It’s been a long three months since I last contributed to 52 Ancestors and it feels that momentous changes have happened this summer. Slow and inevitable, like continental drift. But that isn’t the conversation for this post.
This is about bring proud. Having pride. In my family? My ancestors? Myself?
Cain and Abel. Romulus and Remus. Groucho and Zeppo. We all love a story about brothers (this isn’t one of them!). Although, presumably with fewer beatings. This post is about two such brothers people – Daniel and James Holborow – who both left England and made two very different lives for themselves in Australia.
Warning: long read ahead!
UPDATE: Further evidence (here) has come to light that Daniel and James were not brothers, nor particularly closely related. This is the way of research. You think you have it right, do your checks but … nope – sometimes shit still goes wrong! Whilst James was the son of William Wraxall Holborow and Jane Greenman, Daniel was the son of William Holborow and Jane Day.
The parish and village of Easton Royal is close to my heart as it is where I was born (well, actually I was born in Swindon, but I think you know what I’m saying …) and where I spent the first seven years of my life. So when looking for newsworthy events for this week’s 52 Ancestors post I thought I’d take a look through the British Newspaper Archive for Easton Royal events.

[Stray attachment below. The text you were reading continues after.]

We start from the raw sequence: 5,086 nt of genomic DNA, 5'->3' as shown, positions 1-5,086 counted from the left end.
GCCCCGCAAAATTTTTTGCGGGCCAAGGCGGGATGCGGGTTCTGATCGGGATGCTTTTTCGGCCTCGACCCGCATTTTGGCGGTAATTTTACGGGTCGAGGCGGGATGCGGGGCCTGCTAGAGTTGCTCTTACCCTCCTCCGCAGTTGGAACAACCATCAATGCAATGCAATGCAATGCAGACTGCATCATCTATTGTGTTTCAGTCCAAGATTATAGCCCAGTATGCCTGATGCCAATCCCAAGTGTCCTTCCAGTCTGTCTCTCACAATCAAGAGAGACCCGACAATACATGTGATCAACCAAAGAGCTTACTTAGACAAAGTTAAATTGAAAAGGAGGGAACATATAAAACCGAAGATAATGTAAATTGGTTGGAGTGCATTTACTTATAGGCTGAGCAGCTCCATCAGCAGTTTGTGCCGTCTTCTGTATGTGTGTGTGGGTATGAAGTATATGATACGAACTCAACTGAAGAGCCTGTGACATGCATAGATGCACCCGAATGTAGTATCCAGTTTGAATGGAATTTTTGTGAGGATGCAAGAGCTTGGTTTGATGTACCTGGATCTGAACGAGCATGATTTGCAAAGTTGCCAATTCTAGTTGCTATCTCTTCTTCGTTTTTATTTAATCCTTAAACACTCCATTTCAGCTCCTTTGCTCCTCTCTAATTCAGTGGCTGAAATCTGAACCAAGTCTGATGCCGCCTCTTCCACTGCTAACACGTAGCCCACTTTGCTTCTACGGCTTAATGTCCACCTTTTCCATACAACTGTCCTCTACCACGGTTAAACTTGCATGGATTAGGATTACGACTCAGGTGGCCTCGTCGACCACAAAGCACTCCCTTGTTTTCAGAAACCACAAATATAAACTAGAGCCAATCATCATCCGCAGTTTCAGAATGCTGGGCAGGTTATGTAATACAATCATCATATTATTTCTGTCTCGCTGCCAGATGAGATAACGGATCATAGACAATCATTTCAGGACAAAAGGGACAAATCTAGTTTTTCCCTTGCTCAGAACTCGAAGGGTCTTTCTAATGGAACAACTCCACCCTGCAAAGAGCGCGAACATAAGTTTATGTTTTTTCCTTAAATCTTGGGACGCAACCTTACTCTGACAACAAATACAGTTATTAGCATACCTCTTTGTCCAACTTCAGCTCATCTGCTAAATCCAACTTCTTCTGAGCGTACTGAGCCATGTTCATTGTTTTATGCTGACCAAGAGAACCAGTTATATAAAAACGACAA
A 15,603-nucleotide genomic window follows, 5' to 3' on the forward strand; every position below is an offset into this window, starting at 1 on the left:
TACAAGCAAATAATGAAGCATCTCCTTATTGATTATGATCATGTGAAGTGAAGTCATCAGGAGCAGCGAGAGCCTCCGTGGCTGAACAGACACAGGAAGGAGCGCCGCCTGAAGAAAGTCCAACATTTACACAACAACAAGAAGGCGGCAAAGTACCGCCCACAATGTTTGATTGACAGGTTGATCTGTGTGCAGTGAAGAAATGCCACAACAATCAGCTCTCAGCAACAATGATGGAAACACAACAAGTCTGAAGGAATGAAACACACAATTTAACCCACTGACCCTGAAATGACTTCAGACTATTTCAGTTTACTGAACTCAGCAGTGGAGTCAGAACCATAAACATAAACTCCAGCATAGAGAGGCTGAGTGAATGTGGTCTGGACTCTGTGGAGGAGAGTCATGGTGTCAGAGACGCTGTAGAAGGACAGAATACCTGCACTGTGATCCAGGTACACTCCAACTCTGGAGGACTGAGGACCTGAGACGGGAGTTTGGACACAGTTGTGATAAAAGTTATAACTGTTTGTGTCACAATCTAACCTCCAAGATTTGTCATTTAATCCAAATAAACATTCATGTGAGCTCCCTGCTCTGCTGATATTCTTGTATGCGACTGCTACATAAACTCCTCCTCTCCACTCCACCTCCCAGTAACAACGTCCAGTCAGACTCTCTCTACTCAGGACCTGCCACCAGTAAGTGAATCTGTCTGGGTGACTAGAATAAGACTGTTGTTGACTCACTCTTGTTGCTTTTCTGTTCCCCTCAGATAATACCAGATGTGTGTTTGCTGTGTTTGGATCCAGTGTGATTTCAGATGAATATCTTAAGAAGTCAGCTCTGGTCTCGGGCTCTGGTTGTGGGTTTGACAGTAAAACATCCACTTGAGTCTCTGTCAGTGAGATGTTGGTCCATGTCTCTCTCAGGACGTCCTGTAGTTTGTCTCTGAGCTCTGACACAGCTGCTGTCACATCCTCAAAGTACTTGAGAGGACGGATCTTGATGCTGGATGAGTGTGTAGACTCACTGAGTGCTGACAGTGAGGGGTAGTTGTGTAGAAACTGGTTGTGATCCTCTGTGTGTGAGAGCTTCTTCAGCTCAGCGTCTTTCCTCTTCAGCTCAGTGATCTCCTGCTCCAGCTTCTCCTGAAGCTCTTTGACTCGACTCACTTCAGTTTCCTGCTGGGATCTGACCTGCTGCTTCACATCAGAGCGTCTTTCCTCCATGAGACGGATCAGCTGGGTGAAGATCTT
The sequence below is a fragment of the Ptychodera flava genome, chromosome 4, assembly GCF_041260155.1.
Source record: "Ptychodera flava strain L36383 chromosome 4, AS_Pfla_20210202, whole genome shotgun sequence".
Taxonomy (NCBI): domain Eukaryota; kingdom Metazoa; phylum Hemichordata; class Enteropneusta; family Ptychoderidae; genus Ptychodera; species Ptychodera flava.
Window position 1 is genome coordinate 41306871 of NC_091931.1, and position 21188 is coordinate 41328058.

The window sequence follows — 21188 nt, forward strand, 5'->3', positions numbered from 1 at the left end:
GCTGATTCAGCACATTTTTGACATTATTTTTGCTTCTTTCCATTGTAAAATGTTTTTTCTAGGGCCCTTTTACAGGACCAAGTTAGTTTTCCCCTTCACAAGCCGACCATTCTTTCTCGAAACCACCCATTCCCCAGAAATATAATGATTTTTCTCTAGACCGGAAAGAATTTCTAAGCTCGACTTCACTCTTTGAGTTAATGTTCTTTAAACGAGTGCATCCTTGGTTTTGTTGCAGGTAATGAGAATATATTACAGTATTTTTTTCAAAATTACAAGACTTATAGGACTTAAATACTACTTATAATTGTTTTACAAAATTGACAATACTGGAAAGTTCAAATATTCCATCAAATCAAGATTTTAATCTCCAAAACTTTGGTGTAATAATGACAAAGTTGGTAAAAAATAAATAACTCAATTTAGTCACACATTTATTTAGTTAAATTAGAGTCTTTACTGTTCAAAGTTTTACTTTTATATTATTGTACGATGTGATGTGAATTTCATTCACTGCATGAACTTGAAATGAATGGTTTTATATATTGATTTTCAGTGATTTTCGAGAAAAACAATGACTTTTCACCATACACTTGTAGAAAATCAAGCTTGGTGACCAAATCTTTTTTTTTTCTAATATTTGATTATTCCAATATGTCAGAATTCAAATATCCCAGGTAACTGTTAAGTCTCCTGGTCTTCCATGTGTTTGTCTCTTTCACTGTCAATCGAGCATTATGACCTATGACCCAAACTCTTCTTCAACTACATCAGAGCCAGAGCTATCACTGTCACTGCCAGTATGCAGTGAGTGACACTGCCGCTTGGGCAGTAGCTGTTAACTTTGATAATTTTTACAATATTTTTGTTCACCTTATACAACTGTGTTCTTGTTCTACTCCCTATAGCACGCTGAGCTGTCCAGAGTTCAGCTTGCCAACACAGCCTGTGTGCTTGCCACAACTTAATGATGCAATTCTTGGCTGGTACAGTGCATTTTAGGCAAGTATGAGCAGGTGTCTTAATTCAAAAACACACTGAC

And I found one from 1894 (admittedly quite a long time before my family was living there) which made me smile.
This week’s 52 Ancestors post is, as you might have guessed, on the theme of multiple. As opposed to last week’s solo post. But multiple what…? Multiple children? Multiple births (although twins seem to be a pretty rare circumstance in my family)? Multiple marriages (definitely less rare!)?
This post has been a long time coming – yet it is one of my favourite things I’ve ever researched, and one that I am inordinately proud of (probably second only to finding my husband’s [adopted] aunt’s birth family … or tracking down my paternal grandfather’s family). Some of it might be a bit squirrelly but bear with me …
I don’t think that there is one solitary only child in my tree. Not anywhere. Even all the spinster aunts and bachelor uncles seem to be found in close proximity to their niblings in later years, and several of them make clear provision for them in their wills and testaments (yes, you may have several cauldrons of tallow, dear nephew …).
So I had to take a bit of a different tack with this week’s challenge and take a look at a line that’s just been hanging out for a while now. On it’s own. Kind of … solo.
I thought it only fair to officially start my next set of geographically-themed Holborow posts by looking at Holborows who have emigrated to America and their families. And I say officially as technically I’ve already started, with one historic post and another much more recently!
But onward and backward (only not as far as you might imagine) …!